Determining outliers

#1
Dear folks,
I am interested in statistics but I never had a course in college and I've had to learn
a few basic things myself. This time, I am working on something that is beyond my comprehension. I have a set of environmental data (20 soil samples) which I am playing around with. (See below.) I need to determine the outliers. It appears to me that most methods require normal or log-normal distribution. Using the free EPA proUCL, it tells me that my data is not normally distributed. (Looking at the graphs, I suspect that the highest 3 values are causing this?) If not normal, do I need to use non-parametric methods to determine outlier? What free software can I use for this purpose? Or, is there a method to justify normal or log-normal distribution? If I take 3 new samples in the field, at locations next to those with highest values, and prove consistency, will that help as a last resort? I would greatly appreciate any opinions and suggestions.

6,080
6,420
6,490
6,640
7,160
7,390
7,650
7,740
7,760
8,170
8,290
8,390
8,710
8,930
9,240
9,310
9,670
13,700
14,700
15,400
 

Miner

TS Contributor
#2
The typical outlier tests such as Grubb's or Dixon's will not detect the outliers due to swamping. Try the Generalized Extreme Studentized Deviate (ESD) Test, which does detect 3 outliers. See attached pic. Trial 1 is the standard Grubb's test (single outlier), which was fooled by swamping. Trial 2 looks for 2 outliers and trial 3 looks for 3 outliers, both of which were detected.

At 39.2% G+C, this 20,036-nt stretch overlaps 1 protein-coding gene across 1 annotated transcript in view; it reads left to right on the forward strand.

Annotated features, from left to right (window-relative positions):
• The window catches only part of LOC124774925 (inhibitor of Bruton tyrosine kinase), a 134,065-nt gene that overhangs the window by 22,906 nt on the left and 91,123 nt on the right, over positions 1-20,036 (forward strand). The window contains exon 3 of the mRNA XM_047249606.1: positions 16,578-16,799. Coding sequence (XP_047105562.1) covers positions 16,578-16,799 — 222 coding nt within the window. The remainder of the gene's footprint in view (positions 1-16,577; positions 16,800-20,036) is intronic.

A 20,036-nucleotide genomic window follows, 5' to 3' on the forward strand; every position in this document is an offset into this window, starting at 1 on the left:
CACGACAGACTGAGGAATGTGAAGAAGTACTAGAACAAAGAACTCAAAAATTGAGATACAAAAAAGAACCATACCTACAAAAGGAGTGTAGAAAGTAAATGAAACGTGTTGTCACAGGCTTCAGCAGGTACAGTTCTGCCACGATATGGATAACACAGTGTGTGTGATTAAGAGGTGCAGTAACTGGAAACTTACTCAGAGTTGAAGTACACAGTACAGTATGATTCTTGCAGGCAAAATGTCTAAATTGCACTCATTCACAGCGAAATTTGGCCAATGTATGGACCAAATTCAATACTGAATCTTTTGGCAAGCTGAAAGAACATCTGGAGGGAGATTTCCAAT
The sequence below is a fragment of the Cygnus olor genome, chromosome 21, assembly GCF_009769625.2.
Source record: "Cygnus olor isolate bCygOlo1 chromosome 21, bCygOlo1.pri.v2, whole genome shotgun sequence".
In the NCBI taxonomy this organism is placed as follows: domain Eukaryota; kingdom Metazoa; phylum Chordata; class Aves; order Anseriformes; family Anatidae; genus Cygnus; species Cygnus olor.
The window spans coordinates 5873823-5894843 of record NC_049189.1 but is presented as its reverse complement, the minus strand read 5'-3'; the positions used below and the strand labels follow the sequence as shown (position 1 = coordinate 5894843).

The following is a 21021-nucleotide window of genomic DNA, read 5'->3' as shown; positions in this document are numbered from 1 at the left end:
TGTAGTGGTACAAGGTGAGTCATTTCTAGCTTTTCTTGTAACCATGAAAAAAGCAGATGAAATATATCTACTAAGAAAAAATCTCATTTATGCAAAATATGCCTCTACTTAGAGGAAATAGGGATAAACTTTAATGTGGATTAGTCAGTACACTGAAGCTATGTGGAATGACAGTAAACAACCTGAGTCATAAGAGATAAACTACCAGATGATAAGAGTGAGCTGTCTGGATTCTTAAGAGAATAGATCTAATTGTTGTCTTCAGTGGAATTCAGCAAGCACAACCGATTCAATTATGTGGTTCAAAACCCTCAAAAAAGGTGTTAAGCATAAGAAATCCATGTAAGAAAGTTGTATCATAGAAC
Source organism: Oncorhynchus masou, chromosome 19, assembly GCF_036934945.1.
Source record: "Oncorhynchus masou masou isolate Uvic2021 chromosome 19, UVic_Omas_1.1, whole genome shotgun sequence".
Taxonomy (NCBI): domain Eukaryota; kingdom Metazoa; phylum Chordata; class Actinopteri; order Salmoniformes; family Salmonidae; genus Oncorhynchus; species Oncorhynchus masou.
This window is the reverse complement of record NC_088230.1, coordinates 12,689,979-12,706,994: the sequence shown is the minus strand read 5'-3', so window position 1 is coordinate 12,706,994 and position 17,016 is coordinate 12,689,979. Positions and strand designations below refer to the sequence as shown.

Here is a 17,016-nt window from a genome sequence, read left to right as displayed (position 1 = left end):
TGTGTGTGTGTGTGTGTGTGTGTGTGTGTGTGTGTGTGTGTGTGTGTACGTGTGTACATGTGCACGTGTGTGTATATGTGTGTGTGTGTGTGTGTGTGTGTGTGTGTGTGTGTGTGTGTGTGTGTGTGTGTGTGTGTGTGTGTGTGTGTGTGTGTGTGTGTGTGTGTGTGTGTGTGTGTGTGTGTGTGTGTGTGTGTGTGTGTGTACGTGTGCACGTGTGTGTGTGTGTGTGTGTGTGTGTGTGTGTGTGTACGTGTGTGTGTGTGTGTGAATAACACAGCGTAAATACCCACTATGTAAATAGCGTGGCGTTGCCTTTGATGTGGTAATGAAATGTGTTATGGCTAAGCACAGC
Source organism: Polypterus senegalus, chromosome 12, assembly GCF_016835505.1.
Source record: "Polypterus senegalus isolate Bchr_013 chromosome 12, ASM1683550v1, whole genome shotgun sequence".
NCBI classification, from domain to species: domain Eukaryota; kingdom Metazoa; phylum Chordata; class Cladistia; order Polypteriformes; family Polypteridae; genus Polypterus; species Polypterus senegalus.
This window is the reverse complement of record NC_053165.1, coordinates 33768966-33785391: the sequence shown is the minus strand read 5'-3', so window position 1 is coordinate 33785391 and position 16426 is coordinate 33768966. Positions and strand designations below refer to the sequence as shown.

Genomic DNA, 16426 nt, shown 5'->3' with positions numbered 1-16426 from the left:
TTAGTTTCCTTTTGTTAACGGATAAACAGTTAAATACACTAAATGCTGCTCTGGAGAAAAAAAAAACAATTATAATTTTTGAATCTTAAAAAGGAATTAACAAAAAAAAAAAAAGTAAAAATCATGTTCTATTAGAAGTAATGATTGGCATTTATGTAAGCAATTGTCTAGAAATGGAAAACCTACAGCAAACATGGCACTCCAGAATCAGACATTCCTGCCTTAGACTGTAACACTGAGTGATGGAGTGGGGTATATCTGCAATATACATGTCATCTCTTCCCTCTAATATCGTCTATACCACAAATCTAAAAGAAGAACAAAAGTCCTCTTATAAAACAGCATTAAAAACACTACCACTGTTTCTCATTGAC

Of greater import is what you decide to do with this information. Is this indicative of bad test results, or a mixture of different populations?


See http://www.real-statistics.com/stud...generalized-extreme-studentized-deviate-test/ for guidance on how to do in Excel.
 
#3
Hi,

Welcome (I saw your intro post elsewhere)!

What do the numbers relate to? Are the high values plausible, or could they be in error? Would you have expected the data to be normally distributed based on the work of others?
 
#5
This is very helpful, Miner. And thanks for the reference that I can study further. The 20 values are good sampling results (a naturally occurring metal at concentrations in parts per million) and I don't believe they are from different populations. (Samples were taken 10 boring locations all from similar natural soil material.) I may just have missed taking samples at locations that might have yielded results between 9,670 and 13,700? I am attempting to prove that all these (including the highest 3) can be considered natural, background, levels in soil; as opposed to an actual discharge of contaminants (outliers).
 
#6
thanks, CE479. The 3 high values are good results from actual lab analysis of Aluminum in soil. I expected data to be normally distributed based on the field observations during collection of my soil samples (homogeneous, uncontaminated, naturally-occurring soils)
 

Miner

TS Contributor
#7
Keep an open mind about the possibility of two populations. Note the attached probability plots. Sometimes outliers are trying to tell us that our assumptions are wrong.